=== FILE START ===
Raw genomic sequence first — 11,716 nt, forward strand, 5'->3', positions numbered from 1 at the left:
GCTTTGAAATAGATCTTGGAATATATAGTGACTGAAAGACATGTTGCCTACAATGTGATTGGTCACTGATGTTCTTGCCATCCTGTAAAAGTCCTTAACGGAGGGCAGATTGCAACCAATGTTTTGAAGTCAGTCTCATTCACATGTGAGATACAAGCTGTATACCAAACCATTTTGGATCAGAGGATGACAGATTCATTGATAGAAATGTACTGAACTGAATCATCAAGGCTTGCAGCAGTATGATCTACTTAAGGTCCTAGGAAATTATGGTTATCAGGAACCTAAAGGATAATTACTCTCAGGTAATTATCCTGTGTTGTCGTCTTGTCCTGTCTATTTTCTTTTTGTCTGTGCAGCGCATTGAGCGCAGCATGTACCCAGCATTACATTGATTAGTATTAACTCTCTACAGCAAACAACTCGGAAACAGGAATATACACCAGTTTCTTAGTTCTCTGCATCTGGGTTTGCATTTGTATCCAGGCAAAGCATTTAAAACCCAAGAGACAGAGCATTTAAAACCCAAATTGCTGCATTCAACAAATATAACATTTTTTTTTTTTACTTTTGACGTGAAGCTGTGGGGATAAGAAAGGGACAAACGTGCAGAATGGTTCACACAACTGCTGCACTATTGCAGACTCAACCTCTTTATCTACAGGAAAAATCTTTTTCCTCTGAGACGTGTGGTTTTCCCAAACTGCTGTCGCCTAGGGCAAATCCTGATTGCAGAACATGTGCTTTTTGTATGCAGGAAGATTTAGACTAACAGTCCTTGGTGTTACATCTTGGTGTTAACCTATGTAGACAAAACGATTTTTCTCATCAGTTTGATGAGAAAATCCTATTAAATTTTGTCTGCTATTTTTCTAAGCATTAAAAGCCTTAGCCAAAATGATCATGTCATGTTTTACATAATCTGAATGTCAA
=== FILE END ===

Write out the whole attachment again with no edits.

Raw genomic sequence first — 11,716 nt, forward strand, 5'->3', positions numbered from 1 at the left:
GCTTTGAAATAGATCTTGGAATATATAGTGACTGAAAGACATGTTGCCTACAATGTGATTGGTCACTGATGTTCTTGCCATCCTGTAAAAGTCCTTAACGGAGGGCAGATTGCAACCAATGTTTTGAAGTCAGTCTCATTCACATGTGAGATACAAGCTGTATACCAAACCATTTTGGATCAGAGGATGACAGATTCATTGATAGAAATGTACTGAACTGAATCATCAAGGCTTGCAGCAGTATGATCTACTTAAGGTCCTAGGAAATTATGGTTATCAGGAACCTAAAGGATAATTACTCTCAGGTAATTATCCTGTGTTGTCGTCTTGTCCTGTCTATTTTCTTTTTGTCTGTGCAGCGCATTGAGCGCAGCATGTACCCAGCATTACATTGATTAGTATTAACTCTCTACAGCAAACAACTCGGAAACAGGAATATACACCAGTTTCTTAGTTCTCTGCATCTGGGTTTGCATTTGTATCCAGGCAAAGCATTTAAAACCCAAGAGACAGAGCATTTAAAACCCAAATTGCTGCATTCAACAAATATAACATTTTTTTTTTTTACTTTTGACGTGAAGCTGTGGGGATAAGAAAGGGACAAACGTGCAGAATGGTTCACACAACTGCTGCACTATTGCAGACTCAACCTCTTTATCTACAGGAAAAATCTTTTTCCTCTGAGACGTGTGGTTTTCCCAAACTGCTGTCGCCTAGGGCAAATCCTGATTGCAGAACATGTGCTTTTTGTATGCAGGAAGATTTAGACTAACAGTCCTTGGTGTTACATCTTGGTGTTAACCTATGTAGACAAAACGATTTTTCTCATCAGTTTGATGAGAAAATCCTATTAAATTTTGTCTGCTATTTTTCTAAGCATTAAAAGCCTTAGCCAAAATGATCATGTCATGTTTTACATAATCTGAATGTCAA